On Friday the 28th of April Cecilia Sandström will defend her thesis 'Should I stay or should I go? Do geese gain health benefits by migrating to the Arctic?'.
Bird migration is an impressive phenomenon, but why birds often travel long distances to and from their breeding grounds in the far North is still unclear. Benefits include more nutritious food, longer daylight hours, and/or fewer predators. In this thesis an alternative explanation was investigated: are there health benefits by migrating to the Arctic?
To this end, immune responses of barnacle geese breeding on Arctic Spitsbergen were compared with geese remaining in the temperate Netherlands throughout the year. Spitsbergen geese appeared to invest much less energy in their immune systems. Particularly the component responsible for general resistance to disease, possibly due to lower pathogen pressure on Spitsbergen as compared with The Netherlands. Additionally, the Dutch population showed less stress-related immune response to an acute stressor, likely due to a high overall immune activity. Furthermore, we showed that goslings raised in The Netherlands had a lower overall “health status”, as evidenced by much higher intestinal and renal parasitic burden and a slower growth rate.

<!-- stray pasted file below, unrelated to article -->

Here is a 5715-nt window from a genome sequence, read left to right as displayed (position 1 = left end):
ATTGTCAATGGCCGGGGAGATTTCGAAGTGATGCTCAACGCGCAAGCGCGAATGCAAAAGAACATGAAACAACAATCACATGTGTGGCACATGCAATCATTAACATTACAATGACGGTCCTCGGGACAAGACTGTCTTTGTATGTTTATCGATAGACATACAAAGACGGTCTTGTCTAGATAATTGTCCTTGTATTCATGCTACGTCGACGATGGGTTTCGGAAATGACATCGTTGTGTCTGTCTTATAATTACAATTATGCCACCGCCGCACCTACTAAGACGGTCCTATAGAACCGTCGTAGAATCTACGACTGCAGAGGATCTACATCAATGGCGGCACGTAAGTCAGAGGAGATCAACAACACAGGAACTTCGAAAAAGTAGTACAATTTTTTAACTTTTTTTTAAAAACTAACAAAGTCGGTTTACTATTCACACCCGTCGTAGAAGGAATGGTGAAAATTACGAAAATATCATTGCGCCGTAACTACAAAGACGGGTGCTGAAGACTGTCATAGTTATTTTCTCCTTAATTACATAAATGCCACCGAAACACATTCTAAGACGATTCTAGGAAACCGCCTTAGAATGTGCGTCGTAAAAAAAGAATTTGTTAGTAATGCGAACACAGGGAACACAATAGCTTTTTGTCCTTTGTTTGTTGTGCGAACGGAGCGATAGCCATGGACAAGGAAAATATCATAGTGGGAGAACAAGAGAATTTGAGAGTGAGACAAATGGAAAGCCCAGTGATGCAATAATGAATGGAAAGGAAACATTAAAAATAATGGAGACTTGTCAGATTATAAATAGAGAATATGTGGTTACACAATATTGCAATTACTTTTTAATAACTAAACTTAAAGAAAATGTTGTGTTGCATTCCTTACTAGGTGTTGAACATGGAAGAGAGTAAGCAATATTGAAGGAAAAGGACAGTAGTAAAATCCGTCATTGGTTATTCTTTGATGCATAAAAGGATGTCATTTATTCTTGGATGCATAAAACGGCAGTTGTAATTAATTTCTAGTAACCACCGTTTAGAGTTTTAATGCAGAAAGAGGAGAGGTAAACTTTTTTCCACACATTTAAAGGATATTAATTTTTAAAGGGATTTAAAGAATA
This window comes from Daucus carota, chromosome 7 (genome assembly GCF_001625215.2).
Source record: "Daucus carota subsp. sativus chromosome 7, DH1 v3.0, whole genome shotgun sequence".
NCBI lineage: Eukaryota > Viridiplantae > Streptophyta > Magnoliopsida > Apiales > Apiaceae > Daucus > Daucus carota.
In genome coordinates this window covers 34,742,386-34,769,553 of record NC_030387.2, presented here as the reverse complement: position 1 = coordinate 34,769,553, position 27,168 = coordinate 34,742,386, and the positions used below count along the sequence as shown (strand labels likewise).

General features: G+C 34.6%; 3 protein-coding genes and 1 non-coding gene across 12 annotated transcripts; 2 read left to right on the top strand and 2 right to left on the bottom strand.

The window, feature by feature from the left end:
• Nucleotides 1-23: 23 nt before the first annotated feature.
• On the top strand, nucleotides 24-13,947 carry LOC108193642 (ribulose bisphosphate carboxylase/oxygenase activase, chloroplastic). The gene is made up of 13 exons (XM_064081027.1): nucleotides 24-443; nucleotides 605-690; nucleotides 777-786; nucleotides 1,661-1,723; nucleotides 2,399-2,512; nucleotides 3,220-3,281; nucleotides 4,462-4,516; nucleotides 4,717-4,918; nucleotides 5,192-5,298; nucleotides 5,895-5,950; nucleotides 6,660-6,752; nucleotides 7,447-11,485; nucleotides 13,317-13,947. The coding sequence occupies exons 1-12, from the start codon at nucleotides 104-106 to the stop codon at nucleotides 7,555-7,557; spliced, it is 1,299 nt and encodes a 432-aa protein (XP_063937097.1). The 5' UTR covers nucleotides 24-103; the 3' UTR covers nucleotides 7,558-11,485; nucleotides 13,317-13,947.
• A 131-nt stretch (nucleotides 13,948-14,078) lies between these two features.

We further investigated the role of migratory geese in the transmission of disease to the Arctic, specifically the parasite Toxoplasma gondii causing the disease toxoplasmosis. We concluded that newborn geese don’t get infested on Arctic Spitsbergen, but rather get infected when first arriving at wintering grounds in The Netherlands, then conveying the parasite with them to the Arctic the following summer. The overall conclusion of this thesis is that geese gain health benefits by migrating to the Arctic, as geese in the Arctic are exposed to a lower disease load.
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